Astrobiologist Charley Lineweaver recalls iconoclast Frank Drake of the Drake Equation stating that the reason he, like many people believe that the Search for Extra Terrestrial Intelligence t is a worthwhile venture likely to yield results is that if you look at the fossil record, what you find is evidence of increasing complexity. Importantly, what you find is that the relative size of the brain over time increases.
But Lineweaver has what I would consider a complete knockdown argument against that idea and he has gone to some length to explain why it is that arguing there is a trend towards increasing “complexity” or “intelligence” in the fossil record is flawed. He points out that starting from any sufficiently extreme feature and working back will always seem to indicate a trend towards that feature. A common asserted phenomena here is what is referred to as “increasing encephalisation quotient or EQ”. EQ is a measurement of the size of the brain cavity compared to body mass. It appears that looking back through the fossil record, EQ increases. So it seems that evolution is selecting for greater and greater relative brain sizes and therefore intelligence. However Lineweaver asks us to consider what would happen if we were not humans but elephants in which case we would be more interested in what he calls the the “nasalation quotient” (NQ) which the fossil record shows there has been a gradual trend of increase in as well. All of the ancestors of modern elephants had shorter trunks, showing a trend in evolution towards towards long trunks. The point is that the trend towards longer noses is not a trend at all. Incrased NQ is an illusion. We can see that easily for our trunks are no longer than those of our ancestors and it seems there is no reason why trunks of modern elephants should continue to get longer, or shorter or remain the same. That is the point of random mutations and natural selection. The “trend” of long noses in elephants is not a general trend that occurs across species and certainly cannot be regarded as a convergent feature of evolution. Similarly human like intelligence cannot be convergent despite the insistence that there seems to be a trend.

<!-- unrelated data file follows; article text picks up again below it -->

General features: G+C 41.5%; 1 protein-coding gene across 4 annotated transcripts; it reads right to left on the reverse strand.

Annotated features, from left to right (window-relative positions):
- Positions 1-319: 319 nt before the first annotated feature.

So although there might be a lot of planets out there - and habitable ones - the question of whether there is intelligent life out there isn't so much a question of planets and astronomy. It's a question of evolution and here the biological numbers just swamp the astronomical ones.
This post is just an edited part of a much larger article on life elsewhere in the universe you can find here.